Book Image

Delphi GUI Programming with FireMonkey

By : Andrea Magni
4 (1)
Book Image

Delphi GUI Programming with FireMonkey

4 (1)
By: Andrea Magni

Overview of this book

FireMonkey (FMX) is a cross-platform application framework that allows developers to create exciting user interfaces and deliver applications on multiple operating systems (OS). This book will help you learn visual programming with Delphi and FMX. Starting with an overview of the FMX framework, including a general discussion of the underlying philosophy and approach, you’ll then move on to the fundamentals and architectural details of FMX. You’ll also cover a significant comparison between Delphi and the Visual Component Library (VCL). Next, you’ll focus on the main FMX components, data access/data binding, and style concepts, in addition to understanding how to deliver visually responsive UIs. To address modern application development, the book takes you through topics such as animations and effects, and provides you with a general introduction to parallel programming, specifically targeting UI-related aspects, including application responsiveness. Later, you’ll explore the most important cross-platform services in the FMX framework, which are essential for delivering your application on multiple platforms while retaining the single codebase approach. Finally, you’ll learn about FMX’s built-in 3D functionalities. By the end of this book, you’ll be familiar with the FMX framework and be able to build effective cross-platform apps.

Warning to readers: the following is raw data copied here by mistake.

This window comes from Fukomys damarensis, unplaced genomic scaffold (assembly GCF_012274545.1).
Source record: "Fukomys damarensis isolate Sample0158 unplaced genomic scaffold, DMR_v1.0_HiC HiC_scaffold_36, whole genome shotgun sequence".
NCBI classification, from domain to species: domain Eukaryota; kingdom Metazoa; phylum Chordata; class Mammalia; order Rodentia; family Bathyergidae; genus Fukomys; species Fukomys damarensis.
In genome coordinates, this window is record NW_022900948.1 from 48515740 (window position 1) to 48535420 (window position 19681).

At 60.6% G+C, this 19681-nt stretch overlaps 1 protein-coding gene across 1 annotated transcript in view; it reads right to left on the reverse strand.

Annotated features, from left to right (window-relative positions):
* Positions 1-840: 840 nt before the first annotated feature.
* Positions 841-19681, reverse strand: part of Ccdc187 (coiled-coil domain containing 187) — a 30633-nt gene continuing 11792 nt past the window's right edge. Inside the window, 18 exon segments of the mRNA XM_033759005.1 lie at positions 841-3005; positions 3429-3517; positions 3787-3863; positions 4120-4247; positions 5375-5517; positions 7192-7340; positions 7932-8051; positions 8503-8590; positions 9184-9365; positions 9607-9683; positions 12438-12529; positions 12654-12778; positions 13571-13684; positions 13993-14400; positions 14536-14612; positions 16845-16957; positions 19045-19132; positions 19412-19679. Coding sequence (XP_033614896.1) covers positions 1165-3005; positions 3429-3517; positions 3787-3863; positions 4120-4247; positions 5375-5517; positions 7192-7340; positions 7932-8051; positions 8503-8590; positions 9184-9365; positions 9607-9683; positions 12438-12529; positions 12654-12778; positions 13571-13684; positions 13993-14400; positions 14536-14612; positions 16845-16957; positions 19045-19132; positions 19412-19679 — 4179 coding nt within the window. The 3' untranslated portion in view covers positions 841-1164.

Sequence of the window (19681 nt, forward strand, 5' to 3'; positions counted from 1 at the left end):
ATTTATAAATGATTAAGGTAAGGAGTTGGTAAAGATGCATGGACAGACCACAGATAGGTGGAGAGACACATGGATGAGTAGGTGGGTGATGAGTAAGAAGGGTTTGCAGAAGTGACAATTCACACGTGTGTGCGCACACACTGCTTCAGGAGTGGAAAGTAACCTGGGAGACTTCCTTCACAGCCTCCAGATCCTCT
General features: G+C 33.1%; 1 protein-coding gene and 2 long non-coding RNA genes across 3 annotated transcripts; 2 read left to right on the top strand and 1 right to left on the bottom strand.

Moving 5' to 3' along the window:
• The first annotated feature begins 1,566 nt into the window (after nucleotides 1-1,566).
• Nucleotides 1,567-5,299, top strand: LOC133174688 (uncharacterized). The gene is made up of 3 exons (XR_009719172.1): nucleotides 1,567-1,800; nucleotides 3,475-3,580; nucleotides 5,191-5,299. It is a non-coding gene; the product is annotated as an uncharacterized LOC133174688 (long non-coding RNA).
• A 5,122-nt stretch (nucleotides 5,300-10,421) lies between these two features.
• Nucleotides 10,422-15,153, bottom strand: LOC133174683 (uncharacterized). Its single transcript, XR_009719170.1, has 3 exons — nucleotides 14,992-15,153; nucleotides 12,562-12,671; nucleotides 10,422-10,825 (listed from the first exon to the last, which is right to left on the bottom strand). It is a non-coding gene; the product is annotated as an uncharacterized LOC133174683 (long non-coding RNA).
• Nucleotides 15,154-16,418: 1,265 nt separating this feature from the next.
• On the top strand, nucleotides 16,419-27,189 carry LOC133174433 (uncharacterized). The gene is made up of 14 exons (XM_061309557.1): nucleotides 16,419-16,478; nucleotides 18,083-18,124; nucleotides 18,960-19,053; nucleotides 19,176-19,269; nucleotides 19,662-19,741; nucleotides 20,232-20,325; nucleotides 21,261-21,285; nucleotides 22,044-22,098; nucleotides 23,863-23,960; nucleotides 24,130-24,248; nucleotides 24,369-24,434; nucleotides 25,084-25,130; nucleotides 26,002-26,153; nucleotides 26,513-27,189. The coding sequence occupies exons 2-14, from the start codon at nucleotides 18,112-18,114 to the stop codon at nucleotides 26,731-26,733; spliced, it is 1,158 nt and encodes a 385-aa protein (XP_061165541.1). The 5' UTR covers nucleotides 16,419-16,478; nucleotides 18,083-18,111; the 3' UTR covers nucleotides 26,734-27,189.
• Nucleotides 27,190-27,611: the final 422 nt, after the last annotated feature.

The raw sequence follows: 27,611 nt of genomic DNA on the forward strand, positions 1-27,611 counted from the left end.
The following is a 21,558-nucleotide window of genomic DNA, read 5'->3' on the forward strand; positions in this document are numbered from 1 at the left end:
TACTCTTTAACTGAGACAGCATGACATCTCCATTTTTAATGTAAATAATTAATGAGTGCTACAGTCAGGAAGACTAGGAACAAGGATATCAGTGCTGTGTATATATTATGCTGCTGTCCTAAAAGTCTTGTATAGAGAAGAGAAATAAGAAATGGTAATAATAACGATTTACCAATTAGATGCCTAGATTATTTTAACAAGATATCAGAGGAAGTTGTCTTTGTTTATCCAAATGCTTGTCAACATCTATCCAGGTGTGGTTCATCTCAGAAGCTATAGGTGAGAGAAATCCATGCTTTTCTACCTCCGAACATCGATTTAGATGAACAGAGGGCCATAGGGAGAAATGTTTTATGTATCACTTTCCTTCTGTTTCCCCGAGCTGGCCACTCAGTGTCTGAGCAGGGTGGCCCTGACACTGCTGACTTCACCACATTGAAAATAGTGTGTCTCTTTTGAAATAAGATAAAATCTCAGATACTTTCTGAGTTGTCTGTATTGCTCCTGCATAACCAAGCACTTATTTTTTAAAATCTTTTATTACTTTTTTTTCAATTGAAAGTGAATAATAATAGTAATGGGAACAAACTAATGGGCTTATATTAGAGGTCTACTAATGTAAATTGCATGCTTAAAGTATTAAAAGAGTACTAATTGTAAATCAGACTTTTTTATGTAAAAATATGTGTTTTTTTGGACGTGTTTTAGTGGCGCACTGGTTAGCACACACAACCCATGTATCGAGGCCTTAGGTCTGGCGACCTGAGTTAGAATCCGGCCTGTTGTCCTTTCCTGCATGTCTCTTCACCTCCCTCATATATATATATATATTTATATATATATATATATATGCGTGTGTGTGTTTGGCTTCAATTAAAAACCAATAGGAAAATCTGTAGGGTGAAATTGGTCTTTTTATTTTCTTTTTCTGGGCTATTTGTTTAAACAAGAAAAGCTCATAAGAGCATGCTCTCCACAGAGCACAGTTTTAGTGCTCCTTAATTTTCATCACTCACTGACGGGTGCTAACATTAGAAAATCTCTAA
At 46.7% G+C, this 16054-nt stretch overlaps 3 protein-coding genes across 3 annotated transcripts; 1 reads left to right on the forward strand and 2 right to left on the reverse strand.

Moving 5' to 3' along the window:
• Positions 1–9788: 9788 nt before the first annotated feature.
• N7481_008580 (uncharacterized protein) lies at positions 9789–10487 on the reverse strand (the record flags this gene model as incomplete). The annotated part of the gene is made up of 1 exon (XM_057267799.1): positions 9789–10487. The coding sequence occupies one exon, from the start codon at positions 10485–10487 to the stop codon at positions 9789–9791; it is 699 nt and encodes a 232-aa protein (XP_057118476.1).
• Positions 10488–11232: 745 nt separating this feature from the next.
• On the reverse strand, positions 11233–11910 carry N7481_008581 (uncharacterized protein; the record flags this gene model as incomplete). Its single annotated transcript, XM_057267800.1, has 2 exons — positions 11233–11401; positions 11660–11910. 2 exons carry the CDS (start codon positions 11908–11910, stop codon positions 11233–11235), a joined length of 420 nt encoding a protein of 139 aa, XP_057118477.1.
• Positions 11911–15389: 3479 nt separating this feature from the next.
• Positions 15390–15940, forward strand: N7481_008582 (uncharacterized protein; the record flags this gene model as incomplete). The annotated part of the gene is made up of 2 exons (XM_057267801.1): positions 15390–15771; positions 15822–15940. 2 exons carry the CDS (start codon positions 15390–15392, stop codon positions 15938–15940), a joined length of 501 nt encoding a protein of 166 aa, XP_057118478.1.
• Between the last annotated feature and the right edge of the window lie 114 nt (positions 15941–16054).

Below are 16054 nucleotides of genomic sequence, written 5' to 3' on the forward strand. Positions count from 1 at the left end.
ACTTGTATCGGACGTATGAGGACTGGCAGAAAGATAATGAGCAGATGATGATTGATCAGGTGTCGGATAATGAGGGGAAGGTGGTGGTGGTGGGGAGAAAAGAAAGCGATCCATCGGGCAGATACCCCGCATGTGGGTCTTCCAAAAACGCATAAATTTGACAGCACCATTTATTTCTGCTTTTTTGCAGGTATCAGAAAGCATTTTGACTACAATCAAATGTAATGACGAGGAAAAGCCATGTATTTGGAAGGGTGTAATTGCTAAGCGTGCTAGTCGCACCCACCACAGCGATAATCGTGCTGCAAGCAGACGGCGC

Table of Contents (18 chapters)
1
Section 1: Delphi GUI Programming Frameworks
4
Section 2: The FMX Framework in Depth
13
Section 3: Pushing to The Top: Advanced Topics

The Multi-Device Preview window

Given that FMX and the Delphi IDE allow us to design views with device-specific variations, it may be challenging to keep everything under control. A very significant aid for this is provided by the Multi-Device Preview IDE tool window, located in the same tab control of Project Manager in the IDE window.

In a single spot, you can have a rendering of the current form against a number of selected devices (against the fact that you can design only one view at the time).

The following screenshot shows the Multi-Device Preview window with the example seen in the previous section:

Figure 9.21

The preceding screenshot, where the Multi-Device Preview window has been undocked from its original position, shows how the IDE is capable, in real time at design time, of previewing how the specific views will look like at runtime (the yellow-white checkmark on the upper-left corner of the first two previews is there to indicate that those are actually created views while...